Three new trials of glucagon-like peptide 1 receptor (GLP1R) agonists indicate that the cardiovascular benefits of dulaglutide in patients with type 2 diabetes mellitus are similar whether or not they have had a previous cardiovascular event, that the cardiovascular risk profile of an oral preparation of semaglutide is noninferior to that of placebo and that oral semaglutide is noninferior to subcutaneous injections of liraglutide for lowering glycated haemoglobin (HbA1c) levels.

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GLP1R agonists, such as dulaglutide, exenatide, liraglutide, lixisenatide and semaglutide, are antidiabetic agents with substantial differences in structure and dosing interval. Three GLP1R agonists have previously been shown to reduce cardiovascular outcomes in patients with type 2 diabetes and high HbA1c levels and who are at high cardiovascular risk (liraglutide in the LEADER trial, semaglutide in the SUSTAIN-6 trial and albiglutide in the Harmony Outcomes trial).

In this context, the REWIND trial was designed to test the cardiovascular benefits of dulaglutide in patients with type 2 diabetes with or without cardiovascular disease and with a wide range of glycaemic control. A total of 9,901 patients were randomly assigned to receive a weekly subcutaneous injection of dulaglutide (1.5 mg) or placebo. The mean age was 66.2 years, median HbA1c level was 7.2% and 46.3% of participants were women.

During follow-up (median 5.4 years), the primary end point (first occurrence of nonfatal myocardial infarction, nonfatal stroke or death from cardiovascular disease, including unknown causes) occurred in 12.0% of the dulaglutide group and 13.4% of the placebo group (HR 0.88, 95% CI 0.79–0.99, P = 0.026). All-cause mortality did not differ significantly between the two groups. Of note, gastrointestinal events were significantly more common with dulaglutide than with placebo (47.4% versus 34.1%; P < 0.0001).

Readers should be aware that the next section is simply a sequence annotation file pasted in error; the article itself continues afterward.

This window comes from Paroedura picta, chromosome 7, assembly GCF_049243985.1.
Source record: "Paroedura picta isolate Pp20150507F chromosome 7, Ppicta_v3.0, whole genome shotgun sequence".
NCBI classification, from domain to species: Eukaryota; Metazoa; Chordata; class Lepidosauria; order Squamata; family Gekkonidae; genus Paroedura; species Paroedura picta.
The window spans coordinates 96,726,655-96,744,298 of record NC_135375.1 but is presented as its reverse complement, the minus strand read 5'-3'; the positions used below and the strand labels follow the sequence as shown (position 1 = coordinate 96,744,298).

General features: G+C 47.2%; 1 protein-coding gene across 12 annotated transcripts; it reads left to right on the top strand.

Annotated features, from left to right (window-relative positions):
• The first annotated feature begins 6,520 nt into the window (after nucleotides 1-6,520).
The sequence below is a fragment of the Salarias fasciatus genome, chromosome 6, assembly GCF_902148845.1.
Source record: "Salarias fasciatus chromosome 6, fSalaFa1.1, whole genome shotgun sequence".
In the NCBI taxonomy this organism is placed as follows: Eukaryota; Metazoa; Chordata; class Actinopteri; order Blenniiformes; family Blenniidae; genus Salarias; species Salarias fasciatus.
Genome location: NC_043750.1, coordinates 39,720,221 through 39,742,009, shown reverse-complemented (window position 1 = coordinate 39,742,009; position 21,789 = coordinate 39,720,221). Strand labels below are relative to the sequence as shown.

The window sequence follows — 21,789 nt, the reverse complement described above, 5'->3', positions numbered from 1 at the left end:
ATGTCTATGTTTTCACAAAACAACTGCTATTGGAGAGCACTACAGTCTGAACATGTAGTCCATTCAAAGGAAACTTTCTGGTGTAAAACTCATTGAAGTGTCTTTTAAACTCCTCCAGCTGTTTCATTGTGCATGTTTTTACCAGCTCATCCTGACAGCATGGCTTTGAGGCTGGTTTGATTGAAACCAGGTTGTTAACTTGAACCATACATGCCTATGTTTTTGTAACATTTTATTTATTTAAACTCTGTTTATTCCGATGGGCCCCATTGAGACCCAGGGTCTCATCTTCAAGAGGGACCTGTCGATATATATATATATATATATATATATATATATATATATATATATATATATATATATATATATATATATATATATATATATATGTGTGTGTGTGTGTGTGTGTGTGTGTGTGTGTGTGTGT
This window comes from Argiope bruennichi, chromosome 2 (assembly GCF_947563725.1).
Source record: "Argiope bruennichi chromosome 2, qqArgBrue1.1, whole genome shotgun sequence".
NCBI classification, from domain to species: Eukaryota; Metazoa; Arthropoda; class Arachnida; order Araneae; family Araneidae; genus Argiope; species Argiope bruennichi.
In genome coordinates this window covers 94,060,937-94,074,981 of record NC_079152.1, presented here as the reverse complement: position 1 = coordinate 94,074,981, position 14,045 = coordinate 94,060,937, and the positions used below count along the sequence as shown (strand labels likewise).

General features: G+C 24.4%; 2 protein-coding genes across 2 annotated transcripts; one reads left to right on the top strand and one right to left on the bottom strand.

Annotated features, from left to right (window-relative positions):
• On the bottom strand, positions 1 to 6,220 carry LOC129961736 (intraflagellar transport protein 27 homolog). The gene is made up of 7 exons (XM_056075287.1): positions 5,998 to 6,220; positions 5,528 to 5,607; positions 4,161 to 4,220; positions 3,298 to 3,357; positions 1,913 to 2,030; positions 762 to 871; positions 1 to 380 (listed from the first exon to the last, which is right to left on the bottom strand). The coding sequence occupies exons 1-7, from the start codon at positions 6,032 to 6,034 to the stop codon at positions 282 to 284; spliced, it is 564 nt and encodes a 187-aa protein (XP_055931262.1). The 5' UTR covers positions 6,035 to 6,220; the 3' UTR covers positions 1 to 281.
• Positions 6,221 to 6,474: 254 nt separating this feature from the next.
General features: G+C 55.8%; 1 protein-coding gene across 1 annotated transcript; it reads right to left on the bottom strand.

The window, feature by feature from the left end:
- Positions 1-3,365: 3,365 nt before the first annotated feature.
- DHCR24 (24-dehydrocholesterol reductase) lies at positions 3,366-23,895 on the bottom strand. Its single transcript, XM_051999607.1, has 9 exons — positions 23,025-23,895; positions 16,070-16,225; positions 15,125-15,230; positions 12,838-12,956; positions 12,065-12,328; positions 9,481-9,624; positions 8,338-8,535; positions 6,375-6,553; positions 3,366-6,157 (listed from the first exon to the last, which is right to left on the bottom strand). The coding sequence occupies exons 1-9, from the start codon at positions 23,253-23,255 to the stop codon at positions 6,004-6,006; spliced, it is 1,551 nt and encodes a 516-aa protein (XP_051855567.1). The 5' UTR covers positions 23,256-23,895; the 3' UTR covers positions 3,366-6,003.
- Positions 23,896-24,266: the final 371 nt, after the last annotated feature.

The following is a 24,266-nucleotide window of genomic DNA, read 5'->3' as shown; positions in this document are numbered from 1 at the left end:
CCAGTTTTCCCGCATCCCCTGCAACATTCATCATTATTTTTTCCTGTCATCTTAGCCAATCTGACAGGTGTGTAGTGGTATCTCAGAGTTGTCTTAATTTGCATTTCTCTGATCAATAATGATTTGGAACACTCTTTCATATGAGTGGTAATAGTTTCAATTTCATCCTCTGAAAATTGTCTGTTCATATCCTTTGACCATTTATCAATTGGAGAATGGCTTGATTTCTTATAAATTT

GLP1R agonists afford cardiovascular superiority even in primary prevention

“The broad inclusion criteria, high proportion of women, and the representativeness of the recruited participants in REWIND suggest that dulaglutide might be effective for both primary and secondary cardiovascular prevention in a high proportion of patients with type 2 diabetes,” comment the trial investigators. “We now have evidence from the DECLARE-TIMI 58 and REWIND trials that [sodium/glucose cotransporter 2] SGLT2 inhibitors and GLP1R agonists afford cardiovascular superiority even in primary prevention, with SGLT2 inhibitors preventing heart failure and GLP1R agonists preventing atherosclerotic events, and both potentially affording renal protection,” add Verma, Mazer and Perkovic in a Comment article accompanying the trial publication in The Lancet.

A potential barrier to the clinical uptake of GLP1R agonists is that all the currently approved versions are administered by subcutaneous injection. Therefore, semaglutide has been developed in an oral tablet form, and the cardiovascular safety of oral semaglutide was tested in the PIONEER 6 trial. A total of 3,183 patients with type 2 diabetes and at high cardiovascular risk were randomly assigned to receive oral semaglutide or placebo. During follow-up (median 15.9 months), the primary outcome (first occurrence of death from cardiovascular causes, nonfatal myocardial infarction or nonfatal stroke) occurred in 3.8% of patients receiving oral semaglutide and 4.8% of patients receiving placebo (HR 0.79, 95% CI 0.57–1.11, P < 0.001 for noninferiority).

Furthermore, in the PIONEER 4 trial, once-daily oral semaglutide was compared with once-daily subcutaneous injection of liraglutide or placebo in 711 patients with type 2 diabetes. Compared with subcutaneous liraglutide, oral semaglutide was noninferior in decreasing HbA1c levels and superior in decreasing body weight at 26 weeks. “Use of oral semaglutide could potentially lead to earlier initiation of GLP1R agonist therapy in the diabetes treatment continuum of care,” conclude the investigators.